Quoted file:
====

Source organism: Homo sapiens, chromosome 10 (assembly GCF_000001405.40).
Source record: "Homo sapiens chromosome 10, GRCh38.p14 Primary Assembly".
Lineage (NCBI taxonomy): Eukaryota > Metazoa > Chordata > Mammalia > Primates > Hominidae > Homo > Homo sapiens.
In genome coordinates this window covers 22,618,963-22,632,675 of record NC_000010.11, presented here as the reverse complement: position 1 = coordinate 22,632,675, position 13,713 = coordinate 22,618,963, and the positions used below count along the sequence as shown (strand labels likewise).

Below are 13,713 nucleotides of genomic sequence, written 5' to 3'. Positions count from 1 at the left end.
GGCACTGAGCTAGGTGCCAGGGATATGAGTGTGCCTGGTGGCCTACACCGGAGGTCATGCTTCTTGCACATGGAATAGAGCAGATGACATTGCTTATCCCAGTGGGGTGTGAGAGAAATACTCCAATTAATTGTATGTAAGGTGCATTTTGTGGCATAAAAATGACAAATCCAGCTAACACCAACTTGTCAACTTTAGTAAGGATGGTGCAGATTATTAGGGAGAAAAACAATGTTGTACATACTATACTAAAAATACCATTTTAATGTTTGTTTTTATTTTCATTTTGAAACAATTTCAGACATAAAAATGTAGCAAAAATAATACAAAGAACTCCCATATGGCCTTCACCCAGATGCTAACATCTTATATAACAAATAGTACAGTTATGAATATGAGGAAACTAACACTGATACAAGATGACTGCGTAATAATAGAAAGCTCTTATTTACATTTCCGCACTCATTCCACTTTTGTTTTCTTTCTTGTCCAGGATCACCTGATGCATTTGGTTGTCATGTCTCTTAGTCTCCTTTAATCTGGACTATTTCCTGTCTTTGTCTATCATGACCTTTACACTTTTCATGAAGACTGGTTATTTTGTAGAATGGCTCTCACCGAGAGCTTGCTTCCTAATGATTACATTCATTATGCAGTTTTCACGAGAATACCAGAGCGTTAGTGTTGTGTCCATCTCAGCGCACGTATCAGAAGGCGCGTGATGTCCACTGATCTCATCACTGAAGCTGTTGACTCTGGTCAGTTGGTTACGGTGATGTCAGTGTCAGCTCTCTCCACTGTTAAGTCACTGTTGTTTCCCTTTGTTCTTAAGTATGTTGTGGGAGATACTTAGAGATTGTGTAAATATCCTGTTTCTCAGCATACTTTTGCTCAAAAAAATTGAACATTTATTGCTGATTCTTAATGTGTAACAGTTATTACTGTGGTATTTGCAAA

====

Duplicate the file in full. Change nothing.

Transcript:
Source organism: Homo sapiens, chromosome 10 (assembly GCF_000001405.40).
Source record: "Homo sapiens chromosome 10, GRCh38.p14 Primary Assembly".
Lineage (NCBI taxonomy): Eukaryota > Metazoa > Chordata > Mammalia > Primates > Hominidae > Homo > Homo sapiens.
In genome coordinates this window covers 22,618,963-22,632,675 of record NC_000010.11, presented here as the reverse complement: position 1 = coordinate 22,632,675, position 13,713 = coordinate 22,618,963, and the positions used below count along the sequence as shown (strand labels likewise).

Below are 13,713 nucleotides of genomic sequence, written 5' to 3'. Positions count from 1 at the left end.
GGCACTGAGCTAGGTGCCAGGGATATGAGTGTGCCTGGTGGCCTACACCGGAGGTCATGCTTCTTGCACATGGAATAGAGCAGATGACATTGCTTATCCCAGTGGGGTGTGAGAGAAATACTCCAATTAATTGTATGTAAGGTGCATTTTGTGGCATAAAAATGACAAATCCAGCTAACACCAACTTGTCAACTTTAGTAAGGATGGTGCAGATTATTAGGGAGAAAAACAATGTTGTACATACTATACTAAAAATACCATTTTAATGTTTGTTTTTATTTTCATTTTGAAACAATTTCAGACATAAAAATGTAGCAAAAATAATACAAAGAACTCCCATATGGCCTTCACCCAGATGCTAACATCTTATATAACAAATAGTACAGTTATGAATATGAGGAAACTAACACTGATACAAGATGACTGCGTAATAATAGAAAGCTCTTATTTACATTTCCGCACTCATTCCACTTTTGTTTTCTTTCTTGTCCAGGATCACCTGATGCATTTGGTTGTCATGTCTCTTAGTCTCCTTTAATCTGGACTATTTCCTGTCTTTGTCTATCATGACCTTTACACTTTTCATGAAGACTGGTTATTTTGTAGAATGGCTCTCACCGAGAGCTTGCTTCCTAATGATTACATTCATTATGCAGTTTTCACGAGAATACCAGAGCGTTAGTGTTGTGTCCATCTCAGCGCACGTATCAGAAGGCGCGTGATGTCCACTGATCTCATCACTGAAGCTGTTGACTCTGGTCAGTTGGTTACGGTGATGTCAGTGTCAGCTCTCTCCACTGTTAAGTCACTGTTGTTTCCCTTTGTTCTTAAGTATGTTGTGGGAGATACTTAGAGATTGTGTAAATATCCTGTTTCTCAGCATACTTTTGCTCAAAAAAATTGAACATTTATTGCTGATTCTTAATGTGTAACAGTTATTACTGTGGTATTTGCAAA